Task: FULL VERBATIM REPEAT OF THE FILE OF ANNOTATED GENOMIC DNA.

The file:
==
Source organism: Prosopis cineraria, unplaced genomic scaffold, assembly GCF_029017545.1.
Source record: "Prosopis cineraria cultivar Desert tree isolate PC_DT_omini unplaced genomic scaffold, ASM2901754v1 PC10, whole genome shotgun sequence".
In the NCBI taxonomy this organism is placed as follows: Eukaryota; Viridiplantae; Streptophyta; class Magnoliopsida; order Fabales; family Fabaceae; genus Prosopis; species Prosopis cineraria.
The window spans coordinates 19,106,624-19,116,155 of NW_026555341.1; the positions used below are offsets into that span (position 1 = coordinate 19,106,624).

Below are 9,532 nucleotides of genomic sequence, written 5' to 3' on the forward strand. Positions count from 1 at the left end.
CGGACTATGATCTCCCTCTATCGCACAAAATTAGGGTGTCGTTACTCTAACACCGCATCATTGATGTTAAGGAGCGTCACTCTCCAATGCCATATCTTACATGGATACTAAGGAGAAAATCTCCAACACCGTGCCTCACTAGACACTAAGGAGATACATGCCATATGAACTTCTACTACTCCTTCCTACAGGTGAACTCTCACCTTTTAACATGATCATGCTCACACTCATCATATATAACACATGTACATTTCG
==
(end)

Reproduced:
Source organism: Prosopis cineraria, unplaced genomic scaffold, assembly GCF_029017545.1.
Source record: "Prosopis cineraria cultivar Desert tree isolate PC_DT_omini unplaced genomic scaffold, ASM2901754v1 PC10, whole genome shotgun sequence".
In the NCBI taxonomy this organism is placed as follows: Eukaryota; Viridiplantae; Streptophyta; class Magnoliopsida; order Fabales; family Fabaceae; genus Prosopis; species Prosopis cineraria.
The window spans coordinates 19,106,624-19,116,155 of NW_026555341.1; the positions used below are offsets into that span (position 1 = coordinate 19,106,624).

Below are 9,532 nucleotides of genomic sequence, written 5' to 3' on the forward strand. Positions count from 1 at the left end.
CGGACTATGATCTCCCTCTATCGCACAAAATTAGGGTGTCGTTACTCTAACACCGCATCATTGATGTTAAGGAGCGTCACTCTCCAATGCCATATCTTACATGGATACTAAGGAGAAAATCTCCAACACCGTGCCTCACTAGACACTAAGGAGATACATGCCATATGAACTTCTACTACTCCTTCCTACAGGTGAACTCTCACCTTTTAACATGATCATGCTCACACTCATCATATATAACACATGTACATTTCG